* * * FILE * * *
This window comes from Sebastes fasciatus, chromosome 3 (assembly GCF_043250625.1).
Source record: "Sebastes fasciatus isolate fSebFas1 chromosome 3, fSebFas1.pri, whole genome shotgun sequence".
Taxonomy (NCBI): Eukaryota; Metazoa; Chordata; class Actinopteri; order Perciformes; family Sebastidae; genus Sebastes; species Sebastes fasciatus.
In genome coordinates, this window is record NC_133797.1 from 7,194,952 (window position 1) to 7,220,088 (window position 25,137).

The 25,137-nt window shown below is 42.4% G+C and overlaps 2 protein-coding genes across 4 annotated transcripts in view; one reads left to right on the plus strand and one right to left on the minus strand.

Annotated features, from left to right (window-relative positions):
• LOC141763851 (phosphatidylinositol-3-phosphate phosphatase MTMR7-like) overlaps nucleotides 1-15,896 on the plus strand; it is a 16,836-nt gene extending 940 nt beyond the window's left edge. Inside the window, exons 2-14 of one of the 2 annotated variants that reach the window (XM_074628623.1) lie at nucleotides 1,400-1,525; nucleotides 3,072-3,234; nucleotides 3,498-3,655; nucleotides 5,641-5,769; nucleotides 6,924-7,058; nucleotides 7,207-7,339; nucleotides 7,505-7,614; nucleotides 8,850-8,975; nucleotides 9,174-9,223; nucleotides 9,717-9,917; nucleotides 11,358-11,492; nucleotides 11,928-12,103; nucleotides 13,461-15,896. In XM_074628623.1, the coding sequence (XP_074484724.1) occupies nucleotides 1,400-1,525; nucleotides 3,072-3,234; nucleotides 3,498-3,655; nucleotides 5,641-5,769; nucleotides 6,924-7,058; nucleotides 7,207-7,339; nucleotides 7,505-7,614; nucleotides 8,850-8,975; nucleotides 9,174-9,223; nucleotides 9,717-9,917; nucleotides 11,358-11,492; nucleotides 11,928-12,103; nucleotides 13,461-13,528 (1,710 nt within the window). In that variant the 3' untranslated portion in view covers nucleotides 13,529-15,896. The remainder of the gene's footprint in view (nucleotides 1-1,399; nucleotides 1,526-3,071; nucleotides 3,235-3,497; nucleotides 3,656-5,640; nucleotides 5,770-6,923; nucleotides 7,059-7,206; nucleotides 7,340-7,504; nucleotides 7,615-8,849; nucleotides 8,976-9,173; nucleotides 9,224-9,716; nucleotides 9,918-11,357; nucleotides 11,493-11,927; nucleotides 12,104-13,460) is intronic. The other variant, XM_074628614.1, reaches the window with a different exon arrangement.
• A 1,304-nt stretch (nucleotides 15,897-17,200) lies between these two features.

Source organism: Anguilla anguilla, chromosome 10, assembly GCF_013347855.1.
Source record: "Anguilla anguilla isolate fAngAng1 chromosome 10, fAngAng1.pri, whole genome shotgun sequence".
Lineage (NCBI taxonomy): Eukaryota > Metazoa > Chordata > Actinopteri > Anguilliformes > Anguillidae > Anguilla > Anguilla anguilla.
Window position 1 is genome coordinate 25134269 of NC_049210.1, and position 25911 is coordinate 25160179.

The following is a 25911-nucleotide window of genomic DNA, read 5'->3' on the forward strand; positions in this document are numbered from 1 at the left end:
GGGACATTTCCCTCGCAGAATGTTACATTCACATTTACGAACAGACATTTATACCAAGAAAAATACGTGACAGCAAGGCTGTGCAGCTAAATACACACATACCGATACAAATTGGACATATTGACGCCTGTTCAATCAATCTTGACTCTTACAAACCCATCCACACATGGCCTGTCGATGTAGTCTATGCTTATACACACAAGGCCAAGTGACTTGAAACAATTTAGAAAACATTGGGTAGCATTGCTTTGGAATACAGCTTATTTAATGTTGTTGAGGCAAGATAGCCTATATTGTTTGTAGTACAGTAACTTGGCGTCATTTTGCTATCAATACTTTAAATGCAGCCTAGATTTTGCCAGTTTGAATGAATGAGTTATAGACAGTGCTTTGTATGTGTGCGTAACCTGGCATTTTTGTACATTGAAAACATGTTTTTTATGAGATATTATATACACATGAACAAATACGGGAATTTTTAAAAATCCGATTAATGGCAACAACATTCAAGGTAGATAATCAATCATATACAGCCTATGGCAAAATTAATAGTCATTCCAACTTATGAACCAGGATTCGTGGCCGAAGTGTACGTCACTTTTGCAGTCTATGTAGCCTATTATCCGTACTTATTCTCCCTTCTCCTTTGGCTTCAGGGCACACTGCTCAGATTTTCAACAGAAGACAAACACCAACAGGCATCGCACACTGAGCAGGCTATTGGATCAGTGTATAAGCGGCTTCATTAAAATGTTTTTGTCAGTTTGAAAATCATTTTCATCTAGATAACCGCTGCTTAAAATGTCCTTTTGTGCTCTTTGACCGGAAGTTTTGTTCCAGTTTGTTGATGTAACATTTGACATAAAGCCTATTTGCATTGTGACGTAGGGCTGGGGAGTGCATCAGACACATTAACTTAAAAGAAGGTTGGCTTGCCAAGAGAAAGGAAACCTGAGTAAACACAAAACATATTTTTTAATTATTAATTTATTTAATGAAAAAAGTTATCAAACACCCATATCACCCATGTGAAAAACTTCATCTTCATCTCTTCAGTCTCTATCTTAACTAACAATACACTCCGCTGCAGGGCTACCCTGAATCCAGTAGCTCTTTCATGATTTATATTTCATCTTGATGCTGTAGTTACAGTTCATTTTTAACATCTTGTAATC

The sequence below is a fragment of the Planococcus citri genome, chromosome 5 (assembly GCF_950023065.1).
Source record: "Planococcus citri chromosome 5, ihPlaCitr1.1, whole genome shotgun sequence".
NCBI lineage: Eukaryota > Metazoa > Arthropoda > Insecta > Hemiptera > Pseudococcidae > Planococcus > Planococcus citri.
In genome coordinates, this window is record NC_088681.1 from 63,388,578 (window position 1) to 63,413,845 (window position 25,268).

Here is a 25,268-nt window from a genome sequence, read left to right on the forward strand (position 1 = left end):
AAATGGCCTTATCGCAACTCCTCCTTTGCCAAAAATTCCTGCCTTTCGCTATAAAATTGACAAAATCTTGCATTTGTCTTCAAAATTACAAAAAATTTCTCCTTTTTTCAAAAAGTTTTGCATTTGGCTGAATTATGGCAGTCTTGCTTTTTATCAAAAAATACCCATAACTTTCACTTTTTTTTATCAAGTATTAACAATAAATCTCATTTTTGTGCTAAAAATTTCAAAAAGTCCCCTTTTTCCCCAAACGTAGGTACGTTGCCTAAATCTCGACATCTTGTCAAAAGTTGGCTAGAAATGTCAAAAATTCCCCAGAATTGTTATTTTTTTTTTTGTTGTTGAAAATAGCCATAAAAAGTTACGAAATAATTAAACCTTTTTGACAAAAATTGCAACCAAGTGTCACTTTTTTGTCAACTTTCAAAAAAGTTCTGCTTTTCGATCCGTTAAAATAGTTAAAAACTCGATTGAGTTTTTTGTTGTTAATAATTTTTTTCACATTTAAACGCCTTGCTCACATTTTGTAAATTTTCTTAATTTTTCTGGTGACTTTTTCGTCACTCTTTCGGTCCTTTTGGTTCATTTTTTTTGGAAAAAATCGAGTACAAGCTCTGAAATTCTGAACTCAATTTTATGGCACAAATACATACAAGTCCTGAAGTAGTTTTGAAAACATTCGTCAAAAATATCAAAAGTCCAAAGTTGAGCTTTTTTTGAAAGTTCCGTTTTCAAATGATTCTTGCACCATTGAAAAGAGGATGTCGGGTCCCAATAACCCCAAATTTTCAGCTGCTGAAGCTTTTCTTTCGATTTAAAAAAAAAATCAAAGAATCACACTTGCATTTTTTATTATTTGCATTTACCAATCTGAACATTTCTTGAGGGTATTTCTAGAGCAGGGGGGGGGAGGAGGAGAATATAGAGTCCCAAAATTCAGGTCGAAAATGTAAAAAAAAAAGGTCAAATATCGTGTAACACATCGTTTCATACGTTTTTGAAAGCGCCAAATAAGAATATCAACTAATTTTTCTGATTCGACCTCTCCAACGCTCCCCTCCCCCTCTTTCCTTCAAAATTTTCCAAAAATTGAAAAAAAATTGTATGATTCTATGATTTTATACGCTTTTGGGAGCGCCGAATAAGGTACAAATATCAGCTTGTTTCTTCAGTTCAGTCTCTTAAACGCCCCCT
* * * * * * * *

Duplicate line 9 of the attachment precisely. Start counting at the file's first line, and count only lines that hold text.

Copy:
Source organism: Anguilla anguilla, chromosome 10, assembly GCF_013347855.1.